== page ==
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ERIC Number: ED555952
Record Type: Non-Journal
Publication Date: 2013
Pages: 199
Abstractor: As Provided
Reference Count: N/A
ISBN: 978-1-3035-2991-7
A Mixed-Methods Study of the Transformation Model for Rapid Improvement of Low Achieving Rural Schools
Atkinson Duina, Angela
ProQuest LLC, Ed.D. Dissertation, Boston University
New regulations attached to ARRA funding of federal School Improvement Fund grants aimed at producing rapid turnaround of low performing schools were highly criticized as unsuitable for rural schools. This mixed-methods study looked at the implementation of the School Improvement Fund Transformation Model in two rural Maine high schools during the first half of their School Improvement Grants (SIGs). The study focused on six questions that are pertinent to the initial stages of the transformation process: (1) What does implementation of the Transformation Model look like in a rural school setting? (2) How closely does actual implementation match Model specifications? (3) What are teachers' and leaders' perceptions of the Transformation Model and its implementation? (4) Do the implemented changes produce changes in measures of leadership? (5) Do the implemented changes produce changes in measures of teachers' professional community? (6) Do schools implementing the Transformation Model report greater changes in the survey measures of leadership and teacher community than comparison schools? Qualitative findings indicate that identification as a low-achieving school and implementation of the grant caused disruption, that schools were not prepared to implement major changes during the first year of the grant, that different schools' versions of the Model look very different, and that there is a need for data systems to be in place before some required steps can be implemented. Many aspects of the Transformation Model are supported by teachers and administrators, though there is some misalignment of grant goals and school goals, and there is ambivalence regarding the need to replace principals. Survey results point to decreases in perceptions of leadership, including items associated with Turnaround Leadership and Instructional Leadership, increases in faculties' trust of students and parents, and some increases in teachers' Reflective Dialogue. In comparison schools, changes are not as dramatic and no changes reach a level of significance. Recommendations include extending the timeline to five years, reevaluating use of the SAT as the high school assessment, dropping the requirement that schools must replace the principal and encouraging states to provide more direction and targeted technical assistance to school districts. [The dissertation citations contained here are published with the permission of ProQuest LLC. Further reproduction is prohibited without permission. Copies of dissertations may be obtained by Telephone (800) 1-800-521-0600. Web page:]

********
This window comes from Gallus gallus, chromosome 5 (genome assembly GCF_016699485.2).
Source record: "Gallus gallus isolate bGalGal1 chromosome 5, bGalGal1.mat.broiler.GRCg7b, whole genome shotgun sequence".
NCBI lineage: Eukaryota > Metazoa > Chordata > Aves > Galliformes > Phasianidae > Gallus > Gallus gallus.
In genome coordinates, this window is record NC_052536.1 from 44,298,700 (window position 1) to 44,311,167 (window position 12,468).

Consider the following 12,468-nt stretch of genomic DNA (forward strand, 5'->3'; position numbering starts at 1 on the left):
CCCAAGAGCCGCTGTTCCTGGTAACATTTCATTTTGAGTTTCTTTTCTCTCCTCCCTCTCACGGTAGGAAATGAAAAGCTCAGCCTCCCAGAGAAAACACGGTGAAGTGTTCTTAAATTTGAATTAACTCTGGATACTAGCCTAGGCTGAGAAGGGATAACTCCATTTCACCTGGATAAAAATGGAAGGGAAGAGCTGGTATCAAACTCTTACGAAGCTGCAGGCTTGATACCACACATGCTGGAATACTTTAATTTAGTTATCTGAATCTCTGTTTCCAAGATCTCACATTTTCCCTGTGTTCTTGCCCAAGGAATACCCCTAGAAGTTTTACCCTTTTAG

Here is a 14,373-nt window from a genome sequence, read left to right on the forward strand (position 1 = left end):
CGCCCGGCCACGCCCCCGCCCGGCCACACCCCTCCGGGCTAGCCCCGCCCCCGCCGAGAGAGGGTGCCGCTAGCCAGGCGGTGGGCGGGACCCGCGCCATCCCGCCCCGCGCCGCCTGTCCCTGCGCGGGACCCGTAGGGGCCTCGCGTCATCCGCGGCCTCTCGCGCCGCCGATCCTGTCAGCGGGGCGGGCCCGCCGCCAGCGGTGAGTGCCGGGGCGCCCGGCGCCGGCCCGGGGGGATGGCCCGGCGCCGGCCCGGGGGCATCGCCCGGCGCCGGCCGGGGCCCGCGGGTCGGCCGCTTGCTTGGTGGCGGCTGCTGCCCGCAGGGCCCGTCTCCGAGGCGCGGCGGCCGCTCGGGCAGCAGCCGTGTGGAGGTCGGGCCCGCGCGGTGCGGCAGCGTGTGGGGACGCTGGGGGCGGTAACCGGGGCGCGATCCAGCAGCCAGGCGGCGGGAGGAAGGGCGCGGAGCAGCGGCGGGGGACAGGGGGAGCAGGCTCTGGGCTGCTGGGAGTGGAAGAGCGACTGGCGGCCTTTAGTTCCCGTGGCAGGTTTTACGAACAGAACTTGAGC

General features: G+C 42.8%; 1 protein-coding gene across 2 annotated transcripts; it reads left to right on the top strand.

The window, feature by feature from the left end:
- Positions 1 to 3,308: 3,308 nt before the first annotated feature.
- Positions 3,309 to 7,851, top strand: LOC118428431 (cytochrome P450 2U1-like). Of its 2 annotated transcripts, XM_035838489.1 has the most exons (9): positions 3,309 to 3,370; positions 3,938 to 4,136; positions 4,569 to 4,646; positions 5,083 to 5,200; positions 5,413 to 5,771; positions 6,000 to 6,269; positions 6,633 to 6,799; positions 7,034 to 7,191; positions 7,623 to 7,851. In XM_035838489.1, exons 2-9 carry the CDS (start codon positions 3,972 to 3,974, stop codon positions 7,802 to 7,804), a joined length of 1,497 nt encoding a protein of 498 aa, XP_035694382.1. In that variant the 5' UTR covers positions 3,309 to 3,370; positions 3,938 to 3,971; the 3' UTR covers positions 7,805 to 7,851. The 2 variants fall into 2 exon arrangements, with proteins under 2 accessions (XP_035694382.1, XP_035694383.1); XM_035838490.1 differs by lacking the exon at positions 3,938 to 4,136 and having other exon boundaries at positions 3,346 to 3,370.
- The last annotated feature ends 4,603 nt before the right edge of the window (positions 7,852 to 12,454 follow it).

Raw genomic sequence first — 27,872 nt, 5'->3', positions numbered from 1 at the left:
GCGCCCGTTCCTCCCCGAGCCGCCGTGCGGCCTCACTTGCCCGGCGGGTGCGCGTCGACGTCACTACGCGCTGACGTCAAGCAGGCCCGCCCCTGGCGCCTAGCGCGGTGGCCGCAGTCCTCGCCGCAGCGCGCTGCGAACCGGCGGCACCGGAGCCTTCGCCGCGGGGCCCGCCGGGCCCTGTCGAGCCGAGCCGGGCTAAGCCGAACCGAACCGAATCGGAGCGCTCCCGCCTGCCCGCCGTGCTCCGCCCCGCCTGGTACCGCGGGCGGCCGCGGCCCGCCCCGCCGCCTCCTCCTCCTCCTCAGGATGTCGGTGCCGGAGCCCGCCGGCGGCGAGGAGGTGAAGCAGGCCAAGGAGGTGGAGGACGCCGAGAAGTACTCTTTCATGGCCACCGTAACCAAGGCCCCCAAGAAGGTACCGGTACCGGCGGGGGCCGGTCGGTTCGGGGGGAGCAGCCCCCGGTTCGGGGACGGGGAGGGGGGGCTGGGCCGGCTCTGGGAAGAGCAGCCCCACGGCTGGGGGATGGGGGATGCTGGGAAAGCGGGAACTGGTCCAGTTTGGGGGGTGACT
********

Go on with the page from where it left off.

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Publication Type: Dissertations/Theses - Doctoral Dissertations
Education Level: High Schools; Secondary Education
Audience: N/A
Language: English
Sponsor: N/A
Authoring Institution: N/A
Identifiers - Location: Maine
Identifiers - Laws, Policies, & Programs: American Recovery and Reinvestment Act 2009